The high cost of battery technologies is slowing down the spread of electric cars. In long-term, battery cost is decreasing every year and electric cars are also cheaper than before. However, Hyundai has a negative prediction, that the cost could stop falling in 2020.
Hyundai, which has currently only one electric model on the market – Ioniq. Currently, its produced in small scale with only 28 kWh battery pack, but the company has bigger plans for electric car market.
As Electrek wrote, Senior Vice President Lee Ki said to reporters, that Hyundai Motor Co. along with its affiliate Kia Motors Corp. it has a plan to bring to market at least 38 electrified cars (battery electric vehicle, plug-in hybrid, PHEV), including seven new models in the five years through 2025.
Other than that, Lee Ki also said this:
“Not a single ingredient is going in a positive direction in terms of pricing. So far battery prices have been declining at a rapid pace, but the pace will moderate significantly or maintain the status quo by 2020.”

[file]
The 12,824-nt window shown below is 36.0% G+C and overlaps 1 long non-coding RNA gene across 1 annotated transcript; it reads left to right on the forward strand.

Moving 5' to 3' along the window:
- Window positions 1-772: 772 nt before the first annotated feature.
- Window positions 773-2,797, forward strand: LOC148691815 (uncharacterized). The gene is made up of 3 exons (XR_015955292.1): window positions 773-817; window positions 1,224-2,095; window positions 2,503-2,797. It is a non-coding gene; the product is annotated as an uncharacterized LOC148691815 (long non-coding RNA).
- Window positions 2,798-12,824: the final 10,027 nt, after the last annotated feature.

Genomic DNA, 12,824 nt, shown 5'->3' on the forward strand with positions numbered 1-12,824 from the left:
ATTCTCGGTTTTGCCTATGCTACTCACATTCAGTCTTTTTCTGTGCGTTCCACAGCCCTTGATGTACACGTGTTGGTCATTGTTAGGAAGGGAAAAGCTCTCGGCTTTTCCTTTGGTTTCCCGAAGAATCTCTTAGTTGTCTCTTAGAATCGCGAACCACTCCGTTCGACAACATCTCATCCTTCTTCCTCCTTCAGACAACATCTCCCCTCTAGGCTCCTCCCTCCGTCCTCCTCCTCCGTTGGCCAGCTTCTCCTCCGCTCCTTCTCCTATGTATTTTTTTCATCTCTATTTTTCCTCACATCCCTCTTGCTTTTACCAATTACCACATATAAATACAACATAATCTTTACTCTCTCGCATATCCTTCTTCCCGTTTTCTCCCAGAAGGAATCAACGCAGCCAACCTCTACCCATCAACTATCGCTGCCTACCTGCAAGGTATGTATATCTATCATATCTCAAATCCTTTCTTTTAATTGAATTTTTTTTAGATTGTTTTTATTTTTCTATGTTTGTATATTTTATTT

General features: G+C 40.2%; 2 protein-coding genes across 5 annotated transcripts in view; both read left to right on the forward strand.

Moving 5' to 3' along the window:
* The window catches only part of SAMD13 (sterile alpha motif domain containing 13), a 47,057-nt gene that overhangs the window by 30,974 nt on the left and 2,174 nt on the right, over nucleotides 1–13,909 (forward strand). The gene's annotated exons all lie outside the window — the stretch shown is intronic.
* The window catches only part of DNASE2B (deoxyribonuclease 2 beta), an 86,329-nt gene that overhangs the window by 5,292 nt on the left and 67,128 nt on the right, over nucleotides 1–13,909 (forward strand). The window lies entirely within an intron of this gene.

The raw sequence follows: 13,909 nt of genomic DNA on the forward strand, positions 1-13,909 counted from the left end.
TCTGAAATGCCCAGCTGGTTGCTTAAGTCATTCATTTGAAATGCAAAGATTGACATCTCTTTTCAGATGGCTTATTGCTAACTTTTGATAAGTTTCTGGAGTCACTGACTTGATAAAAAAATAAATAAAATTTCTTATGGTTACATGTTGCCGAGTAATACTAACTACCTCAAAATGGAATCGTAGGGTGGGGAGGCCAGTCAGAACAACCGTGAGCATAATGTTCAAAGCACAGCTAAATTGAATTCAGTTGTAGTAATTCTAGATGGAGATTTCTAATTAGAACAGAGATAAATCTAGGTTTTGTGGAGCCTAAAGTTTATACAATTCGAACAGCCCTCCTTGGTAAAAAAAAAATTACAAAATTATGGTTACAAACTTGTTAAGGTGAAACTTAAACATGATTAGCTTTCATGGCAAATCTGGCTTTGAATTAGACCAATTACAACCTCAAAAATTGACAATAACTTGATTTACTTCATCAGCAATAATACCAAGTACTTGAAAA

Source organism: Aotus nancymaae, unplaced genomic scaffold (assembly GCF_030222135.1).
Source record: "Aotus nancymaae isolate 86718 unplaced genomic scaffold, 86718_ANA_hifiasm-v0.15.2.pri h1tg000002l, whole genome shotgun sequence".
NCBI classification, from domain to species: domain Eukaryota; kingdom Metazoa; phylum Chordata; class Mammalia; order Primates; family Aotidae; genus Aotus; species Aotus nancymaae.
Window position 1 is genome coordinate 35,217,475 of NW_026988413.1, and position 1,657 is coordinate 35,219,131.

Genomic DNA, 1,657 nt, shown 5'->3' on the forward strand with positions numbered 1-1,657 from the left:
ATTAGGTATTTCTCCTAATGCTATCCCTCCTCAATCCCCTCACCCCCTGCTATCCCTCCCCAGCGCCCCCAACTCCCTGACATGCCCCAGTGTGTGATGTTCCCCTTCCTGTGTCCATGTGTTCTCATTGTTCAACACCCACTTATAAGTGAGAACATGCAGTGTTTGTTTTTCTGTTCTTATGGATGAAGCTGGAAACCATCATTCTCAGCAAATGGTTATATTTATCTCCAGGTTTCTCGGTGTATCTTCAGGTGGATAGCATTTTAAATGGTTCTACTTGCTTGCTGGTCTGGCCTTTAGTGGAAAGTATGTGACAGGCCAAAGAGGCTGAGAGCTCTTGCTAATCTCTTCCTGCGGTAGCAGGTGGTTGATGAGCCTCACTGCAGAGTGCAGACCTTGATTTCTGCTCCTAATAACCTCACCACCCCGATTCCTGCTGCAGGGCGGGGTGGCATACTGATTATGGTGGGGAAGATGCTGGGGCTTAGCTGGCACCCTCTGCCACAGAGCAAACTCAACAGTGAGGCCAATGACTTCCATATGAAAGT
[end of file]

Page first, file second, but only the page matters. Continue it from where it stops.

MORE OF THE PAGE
What Lee Ki is saying is that the current trends of increasing prices for minerals like lithium and cobalt are going to continue as demand for batteries increases with demand for electric cars and that in some time around 2020, it will catch up with improvement in overall cost.
However, this is a pure hypothesis. There is no certain evidence that rising prices of lithium and cobalt will increase final sales prices of electric cars. We need to think in large terms. With an economy of scale and advanced technology, electric cars are predicted to reach cost-parity with gas-powered cars within next decade.
Same as Toyota, Hyundai is also developing hydrogen-based fuel-cell technology, which doesn’t have a significant presence in the market. Advantages are clear, hydrogen-based engines emit only heat and water.
source of image: Flickr.com/Kārlis Dambrāns
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